Success story of the day: Coralina

Success story of the day: Coralina

Government Agency

Story featured in the Made in Countdown 2010 publication



Based on a participatory process and with an ecosystem approach, the Seaflower Marine Protected Area (MPA) was created in 2005 thanks to the leadership of Coralina – the Corporation for the Sustainable Development of the Archipelago of San Andrés, Old Providence and Santa Catalina , a department of Colombia in the Caribbean – and the support of the local and national governments. Seaflower is the largest MPA in the Great Caribbean and one of the largest on the planet. Important financial resources from the Inter-American Development Bank and the World Bank have been allocated to implement the MPA Management Plan, and ensure its sustainability. Seaflower has been nominated to become a World Heritage Site.

Coralina’s action focuses on environmental planning, management and research, and conservation in the Archipelago. Coralina has implemented the first phase of the recovery plan for the Queen Conch (Strombus gigas), which faces the threat of commercialisation in the Caribbean, and protected a vast territory which includes deep waters at important sites for trophic chains, flows, genetic and ecological connectivity and larval dispersal. The agency also works to raise local awareness of the conservation and sustainable use of coastal-marine resources and to empower and engage local communities and institutions in their co-management.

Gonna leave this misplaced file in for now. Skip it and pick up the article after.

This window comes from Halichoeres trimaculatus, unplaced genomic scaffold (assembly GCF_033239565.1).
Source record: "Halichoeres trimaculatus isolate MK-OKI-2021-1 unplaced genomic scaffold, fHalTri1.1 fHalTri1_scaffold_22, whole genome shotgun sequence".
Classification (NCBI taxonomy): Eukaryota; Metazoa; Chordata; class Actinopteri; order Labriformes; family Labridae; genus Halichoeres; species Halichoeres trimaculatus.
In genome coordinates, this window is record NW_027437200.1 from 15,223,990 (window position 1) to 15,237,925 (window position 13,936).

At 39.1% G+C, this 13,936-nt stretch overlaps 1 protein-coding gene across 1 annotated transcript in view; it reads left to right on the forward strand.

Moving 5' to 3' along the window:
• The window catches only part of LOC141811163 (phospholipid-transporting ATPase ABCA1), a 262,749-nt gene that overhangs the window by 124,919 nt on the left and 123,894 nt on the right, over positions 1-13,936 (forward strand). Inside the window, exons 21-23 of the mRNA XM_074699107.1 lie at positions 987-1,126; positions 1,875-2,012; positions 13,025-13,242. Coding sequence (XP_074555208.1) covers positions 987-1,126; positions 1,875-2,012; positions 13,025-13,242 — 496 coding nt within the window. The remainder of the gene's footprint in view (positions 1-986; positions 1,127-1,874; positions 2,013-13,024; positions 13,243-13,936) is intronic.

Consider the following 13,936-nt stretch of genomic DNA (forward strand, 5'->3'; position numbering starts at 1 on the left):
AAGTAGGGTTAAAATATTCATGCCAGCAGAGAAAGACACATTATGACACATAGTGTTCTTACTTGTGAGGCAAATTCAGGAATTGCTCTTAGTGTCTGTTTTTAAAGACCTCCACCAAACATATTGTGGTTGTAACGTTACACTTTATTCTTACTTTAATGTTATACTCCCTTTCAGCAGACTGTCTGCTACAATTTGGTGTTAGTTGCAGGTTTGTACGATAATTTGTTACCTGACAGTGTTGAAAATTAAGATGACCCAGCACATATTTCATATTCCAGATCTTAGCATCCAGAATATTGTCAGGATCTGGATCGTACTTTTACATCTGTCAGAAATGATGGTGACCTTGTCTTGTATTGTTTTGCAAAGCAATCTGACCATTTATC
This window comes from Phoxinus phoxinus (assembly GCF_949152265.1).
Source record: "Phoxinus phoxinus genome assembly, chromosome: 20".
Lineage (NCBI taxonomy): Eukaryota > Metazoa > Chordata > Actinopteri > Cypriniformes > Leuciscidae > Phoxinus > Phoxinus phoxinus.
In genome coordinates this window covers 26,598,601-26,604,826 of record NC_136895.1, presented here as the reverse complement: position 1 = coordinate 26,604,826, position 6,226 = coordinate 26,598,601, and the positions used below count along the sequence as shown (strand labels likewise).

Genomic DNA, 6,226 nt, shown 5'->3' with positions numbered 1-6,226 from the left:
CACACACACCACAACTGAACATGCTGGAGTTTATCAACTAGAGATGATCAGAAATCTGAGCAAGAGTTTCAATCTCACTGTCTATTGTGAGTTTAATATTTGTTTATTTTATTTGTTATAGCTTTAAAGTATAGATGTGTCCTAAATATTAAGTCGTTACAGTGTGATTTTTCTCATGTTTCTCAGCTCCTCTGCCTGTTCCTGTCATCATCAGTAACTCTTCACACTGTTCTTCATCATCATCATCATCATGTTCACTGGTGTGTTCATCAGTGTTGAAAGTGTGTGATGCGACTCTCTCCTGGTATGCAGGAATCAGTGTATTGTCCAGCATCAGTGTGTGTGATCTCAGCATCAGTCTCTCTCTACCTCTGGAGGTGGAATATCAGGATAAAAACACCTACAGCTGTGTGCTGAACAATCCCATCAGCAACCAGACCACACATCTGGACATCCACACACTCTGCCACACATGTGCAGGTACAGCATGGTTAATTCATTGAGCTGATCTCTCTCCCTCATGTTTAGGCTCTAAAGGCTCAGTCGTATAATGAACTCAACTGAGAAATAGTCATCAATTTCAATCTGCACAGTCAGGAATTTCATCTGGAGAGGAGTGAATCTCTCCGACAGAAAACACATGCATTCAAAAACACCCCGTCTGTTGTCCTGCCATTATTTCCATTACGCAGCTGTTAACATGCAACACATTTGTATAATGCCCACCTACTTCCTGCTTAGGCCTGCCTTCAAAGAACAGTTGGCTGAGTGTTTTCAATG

Since the 1950s, the Archipelago of San Andrés, Providencia and Santa Catalina has suffered from a gradual loss of biodiversity, including its coastal marine resources. The biodiversity of the island has been affected by several threats, such as invasive species, over-exploitation of fisheries and deterioration of important habitats such as tropical dry-forests, sea-grass, mangroves and coral reefs – unique habitats in the Caribbean Region.


More than 200,000 hectares of significant corals, mangroves and sea-grasses in the Archipelago are now protected. Coralina has ensured protection, conservation and sustainable use of more than 407 fish species, 48 hard corals, 54 soft corals, 3 hydrocorals, 2 zoanthids, 2 anemones, 3 jellyfishes, 130 sponges, 37 mollusks, 37 crustaceans, 38 equinoderms, 4 reptiles, 5 cetaceans, 157 birds, 3 sea-grasses and 4 mangroves. In addition, 7 reproductive colonies of marine birds and the largest diversity of soft corals in the Western Caribbean are now preserved. 192 coastal-marine species listed on the IUCN Red List of Threatened Species and aggregation sites for species are protected.


Photo: A bird (Pheuthicus Leudovicianus) in the Archipelago of San Andrés, Providencia and Santa Catalina © Coralina

>> Read more stories